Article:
Introduction to data areas, control blocks, and monitor records for z/VM V5R3.0

These web pages contain descriptions of the major data areas and control blocks used by CMS and CP for communication between components and program modules of z/VM Version 5 Release 3.0. Note that the CP image in z/VM Version 5 is 64-bit only.

The web page for Performance Toolkit for VM describes the layout of the information in the discontiguous saved segment (DCSS) when Performance Toolkit is enabled to work with a formatted output collector.

The monitor records data is communicated to application programs by the *Monitor CP system service and is reflected in domain numbers and associated records.

The data areas, or scratch areas that exist only during the execution of a particular module are not included with this information.

Programming interface information

These web pages primarily document information that is NOT intended to be used as a Programming Interface of z/VM.

These web pages also document intended Programming Interfaces that allow the customer to write programs to obtain the services of z/VM. This information is identified where it occurs by an introductory statement.

Intended audience

The data areas and control block information is intended for use by people responsible for interpreting CMS and CP storage dumps and for determining the status of the program or system at the time of a problem.

The Performance Toolkit data area is intended for use by a formatted output collector (such as OMEGAMON XE on z/VM and Linux).

The monitor records information is intended for use by people responsible for the diagnosis of the CP component of z/VM as well as those that monitor system performance.

Prerequisite knowledge

Persons using this information are expected to be knowledgeable with the CMS and CP components of z/VM and with assembled code.

The following is a list of suggested prerequisite reading:

  • IBM Enterprise Systems Architecture/370 Principles of Operation
  • IBM Enterprise Systems Architecture/390 Principles of Operation, SA22-7201
  • IBM Enterprise Systems Architecture/Extended Configuration Principles of Operation, SC24-6094
  • IBM z/Architecture Principles of Operation, SA22-7832
  • IBM OS/VS, DOS/VSE and VM/370 Assembler Language
  • IBM System/370 Extended Architecture Principles of Operation
  • IBM System/370 Architecture Principles of Operation, GA22-7000
  • z/VM Performance, SC24-6109
  • z/VM Performance Toolkit Guide, SC24-6156
  • z/VM Performance Toolkit Reference, SC24-6157

How the data areas and control block information is organized

This information is arranged in alphabetic order by the DSECT name. If the DSECT is part of a larger control block, the larger will be displayed. Most data areas or control blocks include a brief description at the beginning which is called a Prolog. If such a Prolog exists, it is followed by the Control Block Content, which describes the fields of the data area or control block in the following manner:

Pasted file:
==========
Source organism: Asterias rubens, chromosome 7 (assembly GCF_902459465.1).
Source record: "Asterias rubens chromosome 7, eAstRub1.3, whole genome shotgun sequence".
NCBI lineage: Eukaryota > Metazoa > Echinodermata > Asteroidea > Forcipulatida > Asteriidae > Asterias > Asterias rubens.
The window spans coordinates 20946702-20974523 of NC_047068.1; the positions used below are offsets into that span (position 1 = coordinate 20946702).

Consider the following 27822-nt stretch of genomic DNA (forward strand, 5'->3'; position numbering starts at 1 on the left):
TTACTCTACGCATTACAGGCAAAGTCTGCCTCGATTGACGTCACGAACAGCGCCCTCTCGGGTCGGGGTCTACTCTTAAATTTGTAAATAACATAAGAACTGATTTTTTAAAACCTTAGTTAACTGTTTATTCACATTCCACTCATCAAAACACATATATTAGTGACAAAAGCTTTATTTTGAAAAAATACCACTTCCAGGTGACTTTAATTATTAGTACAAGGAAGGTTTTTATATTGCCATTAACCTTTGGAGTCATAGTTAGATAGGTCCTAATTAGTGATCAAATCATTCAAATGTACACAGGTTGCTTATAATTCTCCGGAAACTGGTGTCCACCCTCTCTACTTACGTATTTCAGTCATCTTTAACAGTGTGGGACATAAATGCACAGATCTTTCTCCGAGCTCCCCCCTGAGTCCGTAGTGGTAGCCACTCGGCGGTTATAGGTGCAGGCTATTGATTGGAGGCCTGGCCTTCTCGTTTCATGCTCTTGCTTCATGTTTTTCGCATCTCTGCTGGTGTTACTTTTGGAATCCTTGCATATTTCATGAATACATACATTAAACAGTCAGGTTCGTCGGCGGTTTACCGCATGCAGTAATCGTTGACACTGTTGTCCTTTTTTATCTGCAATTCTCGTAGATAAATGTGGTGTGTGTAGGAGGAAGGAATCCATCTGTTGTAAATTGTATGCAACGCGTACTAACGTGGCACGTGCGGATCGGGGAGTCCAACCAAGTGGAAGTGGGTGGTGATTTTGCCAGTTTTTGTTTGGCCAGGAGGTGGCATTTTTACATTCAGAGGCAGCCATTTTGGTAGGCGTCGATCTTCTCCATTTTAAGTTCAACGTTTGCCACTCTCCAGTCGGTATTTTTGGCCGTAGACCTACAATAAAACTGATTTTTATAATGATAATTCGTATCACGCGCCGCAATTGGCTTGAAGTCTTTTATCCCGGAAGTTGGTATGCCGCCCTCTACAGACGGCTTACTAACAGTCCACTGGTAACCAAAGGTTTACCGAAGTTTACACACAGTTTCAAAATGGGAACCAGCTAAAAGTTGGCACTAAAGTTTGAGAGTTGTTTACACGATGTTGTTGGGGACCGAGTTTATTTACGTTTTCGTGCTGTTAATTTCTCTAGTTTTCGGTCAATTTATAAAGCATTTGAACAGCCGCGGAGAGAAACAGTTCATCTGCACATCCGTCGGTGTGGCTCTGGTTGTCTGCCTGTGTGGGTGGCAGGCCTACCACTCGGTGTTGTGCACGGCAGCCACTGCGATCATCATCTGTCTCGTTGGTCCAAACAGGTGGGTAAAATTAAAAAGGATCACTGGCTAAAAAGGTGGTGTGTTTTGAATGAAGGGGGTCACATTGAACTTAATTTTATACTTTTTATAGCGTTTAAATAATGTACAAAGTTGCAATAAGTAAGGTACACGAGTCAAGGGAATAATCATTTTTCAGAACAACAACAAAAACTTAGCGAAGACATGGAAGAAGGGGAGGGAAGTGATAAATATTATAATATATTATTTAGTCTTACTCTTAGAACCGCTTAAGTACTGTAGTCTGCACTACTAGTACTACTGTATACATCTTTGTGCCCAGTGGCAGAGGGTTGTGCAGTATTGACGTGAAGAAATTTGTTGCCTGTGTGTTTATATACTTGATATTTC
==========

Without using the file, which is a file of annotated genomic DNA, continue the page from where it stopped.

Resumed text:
• The displacement in both hexadecimal and decimal

  • The type/value

  • Its length in decimal bytes (An asterisk in this column indicates there is no symbol name. This usually means that the field is reserved.) If there is a duplication factor, it will be enclosed in parenthesis after the name of the field.

  • The name of the field

  • A brief description

The Control Block Content is followed by a graphic representation of the Storage Layout. And finally, an alphabetic Cross Reference is included which lists the labels in the data area. For general equates, the hexadecimal value is listed along with a displacement that refers to the position in the main Control Block Content for which the full information for that label can be found.

Understanding the Storage Layout

The Storage Layout provides an aid in locating fields within a control block. These graphic representations become valuable to those who can read and understand them. They display the hexadecimal displacements and field names in the respective locations. However, there are a few special elements that you need to know about. Let's take a look at them.

    ****       XMPBK - Example Block
    *     +------+------+-------------+------+------+------+------+
    * 190 |:FSYNC|:FTPNL|                                         |
    *     +------+------+                                         |
    *     |                                                       |
    *     =                        XMPFTPN                        =
    *     |                                                       |
    *     |             +-----------------------------------------+
    * 1D0 |             |/////////////////////////////////////////|
    *     +-------------+/////////////////////////////////////////|
    *     |///////////////////////////////////////////////////////|